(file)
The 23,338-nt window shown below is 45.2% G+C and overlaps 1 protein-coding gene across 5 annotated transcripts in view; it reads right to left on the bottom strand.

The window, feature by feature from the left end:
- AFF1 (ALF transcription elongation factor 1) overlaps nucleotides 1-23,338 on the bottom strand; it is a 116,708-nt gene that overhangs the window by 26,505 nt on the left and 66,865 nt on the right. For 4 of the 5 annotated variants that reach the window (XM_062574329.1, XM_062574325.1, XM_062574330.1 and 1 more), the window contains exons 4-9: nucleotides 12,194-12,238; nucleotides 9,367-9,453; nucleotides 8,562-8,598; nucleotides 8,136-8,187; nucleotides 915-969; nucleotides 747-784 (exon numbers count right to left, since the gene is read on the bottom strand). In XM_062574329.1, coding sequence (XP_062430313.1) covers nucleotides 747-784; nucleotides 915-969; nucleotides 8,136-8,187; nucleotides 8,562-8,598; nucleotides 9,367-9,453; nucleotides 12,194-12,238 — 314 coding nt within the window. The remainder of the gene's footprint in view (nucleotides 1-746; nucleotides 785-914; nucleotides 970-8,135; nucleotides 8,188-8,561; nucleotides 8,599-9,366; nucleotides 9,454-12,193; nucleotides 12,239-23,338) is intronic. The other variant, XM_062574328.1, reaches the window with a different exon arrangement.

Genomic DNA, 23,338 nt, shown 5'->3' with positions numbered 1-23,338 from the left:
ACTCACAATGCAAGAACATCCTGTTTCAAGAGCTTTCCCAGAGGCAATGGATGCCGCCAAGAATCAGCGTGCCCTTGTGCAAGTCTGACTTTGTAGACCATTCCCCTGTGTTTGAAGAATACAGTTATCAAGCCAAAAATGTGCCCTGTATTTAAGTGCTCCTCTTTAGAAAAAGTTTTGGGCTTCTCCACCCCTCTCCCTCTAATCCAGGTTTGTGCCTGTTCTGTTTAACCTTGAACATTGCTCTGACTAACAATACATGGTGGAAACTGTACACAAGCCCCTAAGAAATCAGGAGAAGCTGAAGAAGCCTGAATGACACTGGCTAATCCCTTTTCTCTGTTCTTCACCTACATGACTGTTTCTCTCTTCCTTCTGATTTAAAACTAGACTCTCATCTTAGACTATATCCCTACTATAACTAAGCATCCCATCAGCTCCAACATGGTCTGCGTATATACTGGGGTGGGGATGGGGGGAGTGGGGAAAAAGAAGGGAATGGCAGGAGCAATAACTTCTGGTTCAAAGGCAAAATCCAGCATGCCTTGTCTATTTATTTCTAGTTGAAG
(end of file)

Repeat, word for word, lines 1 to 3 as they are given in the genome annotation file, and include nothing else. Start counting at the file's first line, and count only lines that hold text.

The 23,338-nt window shown below is 45.2% G+C and overlaps 1 protein-coding gene across 5 annotated transcripts in view; it reads right to left on the bottom strand.

The window, feature by feature from the left end:
- AFF1 (ALF transcription elongation factor 1) overlaps nucleotides 1-23,338 on the bottom strand; it is a 116,708-nt gene that overhangs the window by 26,505 nt on the left and 66,865 nt on the right. For 4 of the 5 annotated variants that reach the window (XM_062574329.1, XM_062574325.1, XM_062574330.1 and 1 more), the window contains exons 4-9: nucleotides 12,194-12,238; nucleotides 9,367-9,453; nucleotides 8,562-8,598; nucleotides 8,136-8,187; nucleotides 915-969; nucleotides 747-784 (exon numbers count right to left, since the gene is read on the bottom strand). In XM_062574329.1, coding sequence (XP_062430313.1) covers nucleotides 747-784; nucleotides 915-969; nucleotides 8,136-8,187; nucleotides 8,562-8,598; nucleotides 9,367-9,453; nucleotides 12,194-12,238 — 314 coding nt within the window. The remainder of the gene's footprint in view (nucleotides 1-746; nucleotides 785-914; nucleotides 970-8,135; nucleotides 8,188-8,561; nucleotides 8,599-9,366; nucleotides 9,454-12,193; nucleotides 12,239-23,338) is intronic. The other variant, XM_062574328.1, reaches the window with a different exon arrangement.